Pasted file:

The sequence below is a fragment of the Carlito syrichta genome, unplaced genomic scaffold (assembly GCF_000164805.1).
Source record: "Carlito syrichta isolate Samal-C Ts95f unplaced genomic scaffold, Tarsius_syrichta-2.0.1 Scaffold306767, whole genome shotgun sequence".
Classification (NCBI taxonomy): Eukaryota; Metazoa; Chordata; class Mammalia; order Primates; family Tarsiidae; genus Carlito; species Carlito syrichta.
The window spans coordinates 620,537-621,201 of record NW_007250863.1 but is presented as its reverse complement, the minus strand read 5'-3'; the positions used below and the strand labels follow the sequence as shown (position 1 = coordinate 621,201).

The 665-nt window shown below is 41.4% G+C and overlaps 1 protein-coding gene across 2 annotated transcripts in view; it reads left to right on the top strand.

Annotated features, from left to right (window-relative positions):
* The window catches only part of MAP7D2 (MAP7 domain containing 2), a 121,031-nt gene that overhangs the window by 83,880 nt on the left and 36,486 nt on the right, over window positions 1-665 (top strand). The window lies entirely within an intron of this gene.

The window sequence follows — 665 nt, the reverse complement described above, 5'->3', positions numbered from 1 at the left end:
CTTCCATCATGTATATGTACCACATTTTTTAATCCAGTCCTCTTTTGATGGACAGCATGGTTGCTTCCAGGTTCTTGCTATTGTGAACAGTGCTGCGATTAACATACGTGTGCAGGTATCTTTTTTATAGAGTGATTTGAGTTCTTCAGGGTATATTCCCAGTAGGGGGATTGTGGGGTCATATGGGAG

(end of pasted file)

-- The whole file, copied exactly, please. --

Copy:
The sequence below is a fragment of the Carlito syrichta genome, unplaced genomic scaffold (assembly GCF_000164805.1).
Source record: "Carlito syrichta isolate Samal-C Ts95f unplaced genomic scaffold, Tarsius_syrichta-2.0.1 Scaffold306767, whole genome shotgun sequence".
Classification (NCBI taxonomy): Eukaryota; Metazoa; Chordata; class Mammalia; order Primates; family Tarsiidae; genus Carlito; species Carlito syrichta.
The window spans coordinates 620,537-621,201 of record NW_007250863.1 but is presented as its reverse complement, the minus strand read 5'-3'; the positions used below and the strand labels follow the sequence as shown (position 1 = coordinate 621,201).

The 665-nt window shown below is 41.4% G+C and overlaps 1 protein-coding gene across 2 annotated transcripts in view; it reads left to right on the top strand.

Annotated features, from left to right (window-relative positions):
* The window catches only part of MAP7D2 (MAP7 domain containing 2), a 121,031-nt gene that overhangs the window by 83,880 nt on the left and 36,486 nt on the right, over window positions 1-665 (top strand). The window lies entirely within an intron of this gene.

The window sequence follows — 665 nt, the reverse complement described above, 5'->3', positions numbered from 1 at the left end:
CTTCCATCATGTATATGTACCACATTTTTTAATCCAGTCCTCTTTTGATGGACAGCATGGTTGCTTCCAGGTTCTTGCTATTGTGAACAGTGCTGCGATTAACATACGTGTGCAGGTATCTTTTTTATAGAGTGATTTGAGTTCTTCAGGGTATATTCCCAGTAGGGGGATTGTGGGGTCATATGGGAG